Over a decade ago, there was no such phrase as 'big tech'.
Rather like the age-old buzzword 'big pharma', the relatively new Trans-Atlantic phraseology that is used to describe internet giants such as Amazon, Facebook and Google as well as dominant operating system forces such as Apple and Microsoft is now an almost institutionalized term.
Big tech, rather like big pharma, is not so much a term used to define the size or quality of the set of companies to which it refers, but more its global presence, and perhaps more specifically, its evergreen share price.
During the past year, both big pharma and big tech have been two of the only benefactors from the draconian lockdowns that have been imposed by Western governments whose policies have decimated many traditional and long established businesses perhaps forever, whilst the handful of too-big-to-fail internet and pharmaceutical giants waded in and have changed the entire commercial landscape, whilst making vast profits in doing so.
Thus, the financial markets have been absolutely reflective of this dynamic, with investor behavior having bolsltered the stock of large technology companies - particularly those of Silicon Valley - to the extent that the NASDAQ, a trading venue which lists a vast amount of technology stock, New York Stock Exchange and the London Stock Exchange's FTSE 100 indices have been climbing in such stable form that they would appear almost risk-free.
It is rather unusual to witness fickle behavior relating to technology stock. It is one of those evergreen phenomena. Allcomers, from city analysts to the retail traders are aware of the relatively low risk nature of holding onto tech stock, however we do not live in usual circumstances and have not done for over a year.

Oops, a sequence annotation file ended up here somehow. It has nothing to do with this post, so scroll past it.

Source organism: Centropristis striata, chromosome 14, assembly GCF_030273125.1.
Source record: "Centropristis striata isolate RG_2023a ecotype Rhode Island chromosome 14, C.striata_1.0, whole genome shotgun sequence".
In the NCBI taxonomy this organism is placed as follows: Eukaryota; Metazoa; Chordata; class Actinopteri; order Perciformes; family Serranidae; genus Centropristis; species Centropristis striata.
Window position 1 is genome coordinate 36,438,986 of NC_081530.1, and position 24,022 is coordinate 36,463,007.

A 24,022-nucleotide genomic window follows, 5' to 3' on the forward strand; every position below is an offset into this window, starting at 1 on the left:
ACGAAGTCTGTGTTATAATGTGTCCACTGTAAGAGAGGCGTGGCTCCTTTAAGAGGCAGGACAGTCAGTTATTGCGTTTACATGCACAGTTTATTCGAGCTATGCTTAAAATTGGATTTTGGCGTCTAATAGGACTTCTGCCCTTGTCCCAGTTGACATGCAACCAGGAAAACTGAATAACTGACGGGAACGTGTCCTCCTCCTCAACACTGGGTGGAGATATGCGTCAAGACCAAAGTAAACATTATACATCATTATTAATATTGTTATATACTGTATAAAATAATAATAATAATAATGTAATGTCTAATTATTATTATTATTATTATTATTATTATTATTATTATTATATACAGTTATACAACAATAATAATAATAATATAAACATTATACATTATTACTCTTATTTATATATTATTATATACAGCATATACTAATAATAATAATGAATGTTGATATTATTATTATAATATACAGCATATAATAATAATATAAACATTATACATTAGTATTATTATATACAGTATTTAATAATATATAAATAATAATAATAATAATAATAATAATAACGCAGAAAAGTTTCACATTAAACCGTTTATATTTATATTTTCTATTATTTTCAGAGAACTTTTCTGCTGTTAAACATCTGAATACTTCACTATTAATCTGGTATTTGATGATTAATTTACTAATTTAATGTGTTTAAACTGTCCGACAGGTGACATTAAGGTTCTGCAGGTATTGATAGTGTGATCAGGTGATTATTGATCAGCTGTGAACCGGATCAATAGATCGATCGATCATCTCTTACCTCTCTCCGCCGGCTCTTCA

Suddenly, yesterday, investor sentiment turned against tech stock, resulting in a downturn in the NASDAQ which made its way across the Atlantic to London, reducing the value of the entire FTSE 100 index, a set of prestigious listed stocks that had been flying high above 7000 points for several weeks without any sign of slowing.
Suddenly yesterday it went down by 200 points as a tech stock sell off began in New York. At the time, it was considered that the inflation figures, set to be announced in the United States today, were the catalyst, however today, the sell-off continues and the Dow Jones index has taken a massive nosedive, with 600 points having been wiped off overnight.
The Dow Jones industrials sank 1.8%, the S&P 500 shed 1.4% and the Nasdaq lost 0.8%, whilst small cap investments following the Russell 2000 went down by 1%.
It is cleaer that a sell-off is taking place, because the value of these stocks is declining yet there was more trading volume yesterday on the NASDAQ yesterday than the day before, demonstrating that much of that increased trading activity was the result of the relinquishment of stock.
Last year, tech stocks boosted the Nasdaq to a 43.6% gain, resulting in 2020 being the fifth best year since the NASDAQ was established.
Rather interestingly, as the previously completely linear performance by tech stocks and the prestigious exchanges in New York and London suddenly gets curtailed by fickle behavior, the equity markets are booming.
According to research institute CFRA, retail investors put more money into ETFs (exchange traded funds) in the first three months of 2021 than across the entire year 2020.
During the first four months of 2021, there were inflows of $269bn into US-listed equity ETFs which comprise of various asset classes including equities, bonds and commodities excluding gold.
It certainly appears as though the high-tech investor confidence has waned, and that many investors are using electronic trading platforms to trade very analog asset classes such as good old fashioned oil, itself quite volatile in value over the past few months.